Schedule your tweets to help avoid tweeting mistakes and saying dumb tweets
I know a few teachers who use twitter.
- Some teachers use twitter to connect professionally with other technologically minded teachers.
- Other teachers use twitter as a way to update their class websites. They tweet from their phone and they set up their class website so it’s essentially a live feed of their twitter account.
We often tell students to “think before they click” about the possible ramifications of social media. Of course, as teachers, we need to practice what we preach because you can lose your job.
- Hutch Carpenter posted about how to tweet your way out of a job when a job applicant at Cisco wrote about hating the work and a channel partner advocate for Cisco responded.
- Carpenter’s post went viral and it’s kind of interesting looking at the traffic graph of his blog. He wrote a retrospective on the Cisco fatty storyand it’s interesting to hear the background and his thoughts:
- “You tweet things and get positive reactions from those with whom you interact. Or, more likely, a lot of what you tweet gets no reaction…”
- “I can very easily see someone developing a false sense of privacy in this realm. After all, there are millions of people tweeting…”
- “Twitter search and the retweet protocol makes anyone’s tweets accessible everywhere. With Twitter, you have to keep your guard up…”
There are even websites dedicated to dumb tweets
So, how can you avoid tweeting a dumb tweet? By scheduling your tweets so they don’t get sent right away.
- That way, you can fix any auto correct errors so you don’t end up on this site.
- It also gives you time to check your message and to think about what you’re tweeting. After all, we live in a world where tweets can cause political scandals, get people fired or arrested.
There are a few twitter clients that will let you schedule your tweets, but I haven’t been able to find one yet that will do it automatically for you. I would love it if you could change a setting so that when you click send, it automatically schedules your tweet 5 minutes later.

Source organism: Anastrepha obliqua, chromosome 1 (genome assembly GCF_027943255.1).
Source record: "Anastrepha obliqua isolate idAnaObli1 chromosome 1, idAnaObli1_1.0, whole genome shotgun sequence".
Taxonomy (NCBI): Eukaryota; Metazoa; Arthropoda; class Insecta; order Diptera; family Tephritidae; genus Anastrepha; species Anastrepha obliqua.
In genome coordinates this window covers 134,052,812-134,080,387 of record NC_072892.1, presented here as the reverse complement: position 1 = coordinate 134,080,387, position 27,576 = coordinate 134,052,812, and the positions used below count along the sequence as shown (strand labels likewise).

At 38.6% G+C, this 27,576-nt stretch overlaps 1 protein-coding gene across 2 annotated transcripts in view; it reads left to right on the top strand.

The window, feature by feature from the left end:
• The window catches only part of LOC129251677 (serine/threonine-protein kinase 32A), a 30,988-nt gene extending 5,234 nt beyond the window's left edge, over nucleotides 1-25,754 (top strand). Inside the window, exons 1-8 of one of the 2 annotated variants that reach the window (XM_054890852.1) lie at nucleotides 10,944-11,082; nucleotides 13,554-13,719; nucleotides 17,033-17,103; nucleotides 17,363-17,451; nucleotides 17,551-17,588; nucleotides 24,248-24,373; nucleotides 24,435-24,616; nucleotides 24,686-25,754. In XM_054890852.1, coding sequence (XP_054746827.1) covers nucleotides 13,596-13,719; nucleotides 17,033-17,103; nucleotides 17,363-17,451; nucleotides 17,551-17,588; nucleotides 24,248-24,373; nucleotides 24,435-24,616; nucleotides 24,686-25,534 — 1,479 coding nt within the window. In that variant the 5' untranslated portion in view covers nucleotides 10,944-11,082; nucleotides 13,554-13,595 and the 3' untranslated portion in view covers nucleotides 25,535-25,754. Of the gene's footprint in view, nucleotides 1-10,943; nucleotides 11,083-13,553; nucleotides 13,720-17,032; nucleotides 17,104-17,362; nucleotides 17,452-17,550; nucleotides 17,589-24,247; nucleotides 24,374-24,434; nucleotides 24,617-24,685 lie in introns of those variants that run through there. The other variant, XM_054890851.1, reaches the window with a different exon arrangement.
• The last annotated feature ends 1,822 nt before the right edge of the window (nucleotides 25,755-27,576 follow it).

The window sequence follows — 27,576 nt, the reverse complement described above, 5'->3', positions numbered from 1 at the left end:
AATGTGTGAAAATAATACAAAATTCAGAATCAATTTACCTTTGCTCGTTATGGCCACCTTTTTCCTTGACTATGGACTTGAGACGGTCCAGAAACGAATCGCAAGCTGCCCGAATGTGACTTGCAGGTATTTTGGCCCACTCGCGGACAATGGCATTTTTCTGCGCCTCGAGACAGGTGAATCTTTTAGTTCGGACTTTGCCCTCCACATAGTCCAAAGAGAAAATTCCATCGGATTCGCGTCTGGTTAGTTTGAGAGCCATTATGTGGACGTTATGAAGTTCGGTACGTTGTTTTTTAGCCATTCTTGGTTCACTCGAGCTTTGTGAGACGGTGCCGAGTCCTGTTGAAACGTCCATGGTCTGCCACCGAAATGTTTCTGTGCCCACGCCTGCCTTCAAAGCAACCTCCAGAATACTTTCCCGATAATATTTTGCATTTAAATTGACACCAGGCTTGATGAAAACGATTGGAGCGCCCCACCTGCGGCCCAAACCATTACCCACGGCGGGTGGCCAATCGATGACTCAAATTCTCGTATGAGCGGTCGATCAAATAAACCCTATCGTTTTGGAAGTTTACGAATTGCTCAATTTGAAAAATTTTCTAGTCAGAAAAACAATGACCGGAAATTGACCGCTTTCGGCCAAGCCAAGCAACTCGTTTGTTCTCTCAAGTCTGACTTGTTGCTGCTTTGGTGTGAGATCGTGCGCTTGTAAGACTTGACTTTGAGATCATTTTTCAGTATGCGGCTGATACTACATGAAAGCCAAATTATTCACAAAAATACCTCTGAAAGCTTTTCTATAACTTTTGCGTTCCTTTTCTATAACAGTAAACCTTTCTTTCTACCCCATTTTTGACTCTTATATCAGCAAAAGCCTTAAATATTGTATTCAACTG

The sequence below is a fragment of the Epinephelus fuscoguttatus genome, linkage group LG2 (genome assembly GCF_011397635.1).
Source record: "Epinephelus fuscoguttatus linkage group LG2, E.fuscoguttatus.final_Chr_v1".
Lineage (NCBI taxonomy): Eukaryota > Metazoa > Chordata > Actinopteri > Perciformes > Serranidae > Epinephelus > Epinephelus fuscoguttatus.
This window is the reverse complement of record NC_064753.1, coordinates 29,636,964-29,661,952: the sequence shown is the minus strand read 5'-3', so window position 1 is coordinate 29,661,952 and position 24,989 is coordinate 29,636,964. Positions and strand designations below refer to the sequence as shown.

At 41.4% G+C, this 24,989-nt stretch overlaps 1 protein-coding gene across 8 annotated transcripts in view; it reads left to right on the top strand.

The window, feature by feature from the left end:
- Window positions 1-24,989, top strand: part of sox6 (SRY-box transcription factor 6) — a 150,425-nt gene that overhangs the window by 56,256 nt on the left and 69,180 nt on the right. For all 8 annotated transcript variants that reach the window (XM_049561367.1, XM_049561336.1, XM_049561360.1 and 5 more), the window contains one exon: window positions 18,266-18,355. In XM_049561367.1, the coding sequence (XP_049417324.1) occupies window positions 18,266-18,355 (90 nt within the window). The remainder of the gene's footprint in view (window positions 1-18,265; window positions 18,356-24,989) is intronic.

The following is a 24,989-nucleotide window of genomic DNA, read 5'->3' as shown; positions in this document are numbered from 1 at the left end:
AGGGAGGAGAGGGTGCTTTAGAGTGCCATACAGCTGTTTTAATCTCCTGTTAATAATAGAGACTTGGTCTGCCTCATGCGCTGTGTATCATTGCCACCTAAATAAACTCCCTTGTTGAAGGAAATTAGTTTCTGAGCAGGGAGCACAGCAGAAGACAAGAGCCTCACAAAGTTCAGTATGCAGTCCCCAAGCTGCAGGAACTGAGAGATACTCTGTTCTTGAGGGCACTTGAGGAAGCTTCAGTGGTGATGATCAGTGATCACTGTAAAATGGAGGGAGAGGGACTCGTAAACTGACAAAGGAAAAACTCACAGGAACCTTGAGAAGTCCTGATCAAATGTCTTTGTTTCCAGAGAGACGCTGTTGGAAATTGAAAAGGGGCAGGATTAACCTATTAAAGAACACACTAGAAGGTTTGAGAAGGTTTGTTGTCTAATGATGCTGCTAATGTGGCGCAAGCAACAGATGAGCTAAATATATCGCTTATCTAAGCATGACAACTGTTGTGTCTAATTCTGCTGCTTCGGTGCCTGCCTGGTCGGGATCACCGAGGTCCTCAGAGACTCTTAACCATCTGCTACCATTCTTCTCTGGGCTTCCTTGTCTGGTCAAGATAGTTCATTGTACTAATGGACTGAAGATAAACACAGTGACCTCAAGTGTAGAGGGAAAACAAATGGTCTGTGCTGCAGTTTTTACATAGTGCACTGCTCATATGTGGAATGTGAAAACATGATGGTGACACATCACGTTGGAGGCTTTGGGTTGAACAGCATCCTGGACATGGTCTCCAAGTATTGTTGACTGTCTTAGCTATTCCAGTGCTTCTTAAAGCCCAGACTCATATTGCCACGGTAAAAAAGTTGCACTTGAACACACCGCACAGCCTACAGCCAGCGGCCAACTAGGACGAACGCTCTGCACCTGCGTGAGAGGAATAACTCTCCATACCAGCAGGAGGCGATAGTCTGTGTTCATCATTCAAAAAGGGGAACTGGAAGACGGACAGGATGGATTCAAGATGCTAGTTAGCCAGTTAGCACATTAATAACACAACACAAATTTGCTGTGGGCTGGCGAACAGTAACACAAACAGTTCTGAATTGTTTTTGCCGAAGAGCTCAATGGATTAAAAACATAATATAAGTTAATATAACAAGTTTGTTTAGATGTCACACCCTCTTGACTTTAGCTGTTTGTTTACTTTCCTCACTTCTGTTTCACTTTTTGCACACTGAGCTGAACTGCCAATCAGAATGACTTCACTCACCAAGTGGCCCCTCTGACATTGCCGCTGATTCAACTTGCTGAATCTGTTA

Here are two Twitter clients that I use to schedule my tweets.
Use the HootSuite app on the iPad to schedule your tweets
On the iPad, I just discovered HootSuite
. (Up until now, I’ve used the free TweetCaster app
for the iPad because I could live with the ads and didn’t need to upgrade to the pro
I find the HootSuite app better than TweetCaster because you can schedule your tweets to go out at a future time. You can see all of your pending tweets and edit any mistakes before they go out.
(I find the HootSuite app doesn’t update the pending tweets list as quickly as it could, but still, it’s better than nothing. If you schedule your tweets an hour away with a flick of the finger, you shouldn’t have any problems with the app not updating the list as often as quickly as you’d like.)
Use TweetDeck on your Computer to schedule your tweets
on your PC or Mac computer also lets you schedule your tweets to give you a chance to undo any tweeting faux pas.
(I like the TweetDeck program on the computer better than logging into HootSuite through a web browser. TweetDeck also has an app for the iPhone (not iPad), but it doesn’t allow you to schedule tweets like the desktop application.
How do you use Twitter in the classroom?
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- There are 483 words in this post. Dragon NaturallySpeaking made 10 word errors. So, I had an accuracy of 97.9% in this document.
- If you include punctuation and capitalization errors, Dragon NaturallySpeaking made an additional 1 punctuation and capitalization error. So, I had an accuracy of 97.7% in this document.
- The most annoying feature about using Dragon NaturallySpeaking in this post was that every time I said tweet, the voice recognition software thought I wanted to tweet something and opened up a new dialog box… or it misheard me and thought I said retreat.